On 22 August 2008 the Peruvian Congress voted 66–29 to repeal a controversial presidential decree that would have facilitated the acquisition by large corporations of communal indigenous lands. The vote, which was a major political setback for President Alan García, took place after 11 days of mass mobilisations. Thousands of Peruvians from 65 indigenous groups shut down oil pipelines, took control of large gas fields and blockaded roads. “We are defending ourselves against government aggression”, said Alberto Pizango, president of AIDESEP (Asociación Interétnica de Desarrollo de la Selva Peruana/Interethnic Association for the Development of the Peruvian Forest). Miguel Palacín Quispe, from CAOI (Coordinadora Andina de Organizaciones Indígenas), said that the new decree was “an instrument to evict communities from their ancestral lands and to destroy traditional forms of labour, economy and organisation: in short, to put an end to the indigenous communities, something that even the dictatorship of Alberto Fujimori could not manage to do.” García sent in the army, and fierce clashes ensued between protesters and the police.
The indigenous groups resorted to protests after talks failed to secure the repeal of the decree. Decree 1015 would have modified law 26505, which makes it necessary, before communal lands can be sold, that two-thirds of the community vote in favour. Decree 1015 would have reduced the required majority to 50 per cent plus one vote and, even more seriously, would have abolished the requirement that the meeting is quorate. In other words, if a community of a 1,000 people held an assembly which only 100 people attended, it would have been enough for 51 people to vote for the proposal for the sale to be authorised. Law 26505 was passed as part of the free trade agreement (FTA) that Peru agreed with the USA in December 2005.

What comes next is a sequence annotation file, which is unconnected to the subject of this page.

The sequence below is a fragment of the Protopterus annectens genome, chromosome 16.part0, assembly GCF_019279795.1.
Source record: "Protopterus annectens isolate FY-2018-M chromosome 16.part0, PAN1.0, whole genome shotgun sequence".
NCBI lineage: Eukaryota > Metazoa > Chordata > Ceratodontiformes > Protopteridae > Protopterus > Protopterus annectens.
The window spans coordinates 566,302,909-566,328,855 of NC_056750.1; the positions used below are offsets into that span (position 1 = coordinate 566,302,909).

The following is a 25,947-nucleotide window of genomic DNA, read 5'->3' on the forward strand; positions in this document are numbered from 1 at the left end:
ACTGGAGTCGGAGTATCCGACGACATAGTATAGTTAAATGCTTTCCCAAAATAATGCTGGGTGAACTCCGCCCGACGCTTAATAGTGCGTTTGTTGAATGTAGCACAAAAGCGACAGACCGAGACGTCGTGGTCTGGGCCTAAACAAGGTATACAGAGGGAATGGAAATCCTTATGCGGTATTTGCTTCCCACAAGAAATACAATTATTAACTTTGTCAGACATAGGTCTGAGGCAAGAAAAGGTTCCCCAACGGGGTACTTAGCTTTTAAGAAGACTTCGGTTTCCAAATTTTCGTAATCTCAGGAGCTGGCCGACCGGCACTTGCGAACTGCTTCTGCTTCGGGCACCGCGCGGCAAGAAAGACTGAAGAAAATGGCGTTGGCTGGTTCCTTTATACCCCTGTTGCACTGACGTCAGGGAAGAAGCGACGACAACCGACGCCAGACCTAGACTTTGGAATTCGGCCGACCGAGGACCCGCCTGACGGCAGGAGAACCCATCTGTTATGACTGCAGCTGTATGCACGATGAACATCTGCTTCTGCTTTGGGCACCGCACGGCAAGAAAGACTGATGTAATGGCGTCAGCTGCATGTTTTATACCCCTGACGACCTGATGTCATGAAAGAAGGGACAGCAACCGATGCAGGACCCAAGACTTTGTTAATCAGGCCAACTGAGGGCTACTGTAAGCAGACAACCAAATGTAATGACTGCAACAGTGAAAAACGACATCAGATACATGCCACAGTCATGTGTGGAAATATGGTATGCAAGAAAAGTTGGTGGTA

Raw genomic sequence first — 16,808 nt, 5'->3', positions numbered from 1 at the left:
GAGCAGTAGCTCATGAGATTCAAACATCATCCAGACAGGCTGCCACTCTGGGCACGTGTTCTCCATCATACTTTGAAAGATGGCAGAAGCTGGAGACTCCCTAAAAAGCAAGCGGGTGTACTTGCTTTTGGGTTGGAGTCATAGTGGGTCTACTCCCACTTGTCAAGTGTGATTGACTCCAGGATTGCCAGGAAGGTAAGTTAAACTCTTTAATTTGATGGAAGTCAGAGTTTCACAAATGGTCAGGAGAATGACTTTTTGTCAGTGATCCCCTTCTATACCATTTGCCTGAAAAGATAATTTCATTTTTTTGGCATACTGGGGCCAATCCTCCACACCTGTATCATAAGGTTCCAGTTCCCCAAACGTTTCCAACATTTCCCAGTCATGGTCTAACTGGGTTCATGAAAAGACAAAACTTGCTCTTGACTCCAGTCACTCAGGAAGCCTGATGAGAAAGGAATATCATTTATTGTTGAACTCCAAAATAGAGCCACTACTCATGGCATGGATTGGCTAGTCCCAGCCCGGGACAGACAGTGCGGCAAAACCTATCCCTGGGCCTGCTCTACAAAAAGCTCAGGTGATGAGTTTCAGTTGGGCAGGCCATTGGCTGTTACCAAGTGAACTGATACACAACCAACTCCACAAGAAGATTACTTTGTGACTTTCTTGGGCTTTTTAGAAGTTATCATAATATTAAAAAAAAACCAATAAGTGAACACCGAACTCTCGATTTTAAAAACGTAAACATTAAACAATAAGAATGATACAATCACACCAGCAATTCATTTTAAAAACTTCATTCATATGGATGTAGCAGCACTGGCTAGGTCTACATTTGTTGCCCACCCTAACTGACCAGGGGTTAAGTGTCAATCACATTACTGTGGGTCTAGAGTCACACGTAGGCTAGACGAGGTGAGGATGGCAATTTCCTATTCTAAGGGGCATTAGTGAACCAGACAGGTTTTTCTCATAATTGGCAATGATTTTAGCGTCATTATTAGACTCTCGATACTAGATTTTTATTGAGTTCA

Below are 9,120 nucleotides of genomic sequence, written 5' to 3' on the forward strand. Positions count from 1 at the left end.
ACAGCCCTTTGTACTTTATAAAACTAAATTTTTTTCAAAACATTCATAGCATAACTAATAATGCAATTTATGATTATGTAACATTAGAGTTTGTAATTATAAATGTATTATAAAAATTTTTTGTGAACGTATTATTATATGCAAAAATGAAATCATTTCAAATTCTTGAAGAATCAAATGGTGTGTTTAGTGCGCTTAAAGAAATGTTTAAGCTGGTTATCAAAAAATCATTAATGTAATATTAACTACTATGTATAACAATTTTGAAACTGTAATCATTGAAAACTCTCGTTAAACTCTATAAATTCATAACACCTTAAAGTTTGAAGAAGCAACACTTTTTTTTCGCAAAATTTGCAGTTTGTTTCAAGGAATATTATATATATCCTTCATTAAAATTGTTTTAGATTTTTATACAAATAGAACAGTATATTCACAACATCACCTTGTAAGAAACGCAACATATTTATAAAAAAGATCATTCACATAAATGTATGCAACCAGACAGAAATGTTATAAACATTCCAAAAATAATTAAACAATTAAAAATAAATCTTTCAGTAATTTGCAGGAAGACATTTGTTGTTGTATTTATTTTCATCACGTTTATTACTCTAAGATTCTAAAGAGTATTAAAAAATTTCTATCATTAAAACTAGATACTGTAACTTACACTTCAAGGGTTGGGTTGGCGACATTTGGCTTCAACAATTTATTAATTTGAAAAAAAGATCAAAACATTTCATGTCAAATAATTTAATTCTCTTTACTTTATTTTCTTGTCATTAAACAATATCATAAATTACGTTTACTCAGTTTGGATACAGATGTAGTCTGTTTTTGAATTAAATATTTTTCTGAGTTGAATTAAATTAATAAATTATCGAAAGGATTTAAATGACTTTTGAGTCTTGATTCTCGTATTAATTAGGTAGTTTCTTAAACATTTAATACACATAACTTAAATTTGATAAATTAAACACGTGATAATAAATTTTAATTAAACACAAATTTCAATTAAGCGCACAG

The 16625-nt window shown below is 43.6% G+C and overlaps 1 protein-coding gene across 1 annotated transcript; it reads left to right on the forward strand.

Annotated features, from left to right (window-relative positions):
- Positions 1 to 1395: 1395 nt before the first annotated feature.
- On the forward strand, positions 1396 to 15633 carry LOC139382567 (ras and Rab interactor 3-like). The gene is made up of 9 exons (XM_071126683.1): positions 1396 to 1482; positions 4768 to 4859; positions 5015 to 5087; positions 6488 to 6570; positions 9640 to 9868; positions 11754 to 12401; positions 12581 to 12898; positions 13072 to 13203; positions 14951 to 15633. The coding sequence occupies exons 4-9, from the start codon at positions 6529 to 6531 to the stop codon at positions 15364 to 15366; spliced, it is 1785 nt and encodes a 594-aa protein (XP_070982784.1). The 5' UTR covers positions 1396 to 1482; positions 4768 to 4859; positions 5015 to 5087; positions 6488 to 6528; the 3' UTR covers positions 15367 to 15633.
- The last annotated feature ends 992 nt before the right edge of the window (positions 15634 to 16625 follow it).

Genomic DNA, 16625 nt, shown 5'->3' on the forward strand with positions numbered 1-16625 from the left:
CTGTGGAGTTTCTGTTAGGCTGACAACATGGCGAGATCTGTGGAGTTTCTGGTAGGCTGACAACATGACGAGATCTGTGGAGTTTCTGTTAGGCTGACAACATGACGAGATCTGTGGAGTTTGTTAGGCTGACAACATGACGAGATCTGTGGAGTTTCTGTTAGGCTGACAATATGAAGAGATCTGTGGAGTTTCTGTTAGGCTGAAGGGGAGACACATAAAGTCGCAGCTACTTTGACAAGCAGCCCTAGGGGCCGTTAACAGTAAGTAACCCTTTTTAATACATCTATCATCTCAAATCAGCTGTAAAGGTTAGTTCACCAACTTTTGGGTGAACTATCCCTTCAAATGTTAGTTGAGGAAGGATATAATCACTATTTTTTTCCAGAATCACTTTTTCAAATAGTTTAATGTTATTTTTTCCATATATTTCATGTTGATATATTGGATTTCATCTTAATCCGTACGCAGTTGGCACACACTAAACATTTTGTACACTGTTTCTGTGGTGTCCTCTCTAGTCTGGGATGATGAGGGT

Fears are growing in some sectors that the world may indeed be heading for a flu pandemic. The British government, for instance, recently decided that it was the biggest risk facing the country, saying that a flu pandemic, which could claim up to 750,000 lives in the UK alone, was “not a question of if but when.” For most of us this is a fairly alarming prospect, but for others such an event presents merely another opportunity to make money.
According to well-sourced information posted on a blog (www.immunocompetent.com), a tiny Finnish company, Remedal, has filed for patents on nearly all injected or intranasal human vaccines containing an H5 and an N2 antigen. These would be the vaccines required if H5N2 flu, at present affecting poultry and birds, were to mutate into flu that could be passed from human to human. If an H5N2 recombinant were to spark off a pandemic (or threaten to do so), these vaccines would be in great demand.
It is evident that Remedal hasn’t the capacity to develop and market a flu vaccine. The only compound it currently produces is a “dietary supplement” that, it says, aids alcohol metabolism, thus reducing hangovers and liver damage. Even here it is looking for another company to buy the compound and commercialise it. So Remedal of Helsinki has no plans to provide the world with pandemic flu vaccines but merely wants to claim a royalty on these vaccines, if its gamble on H5N2 works out. A nice little earner.
For food sovereignty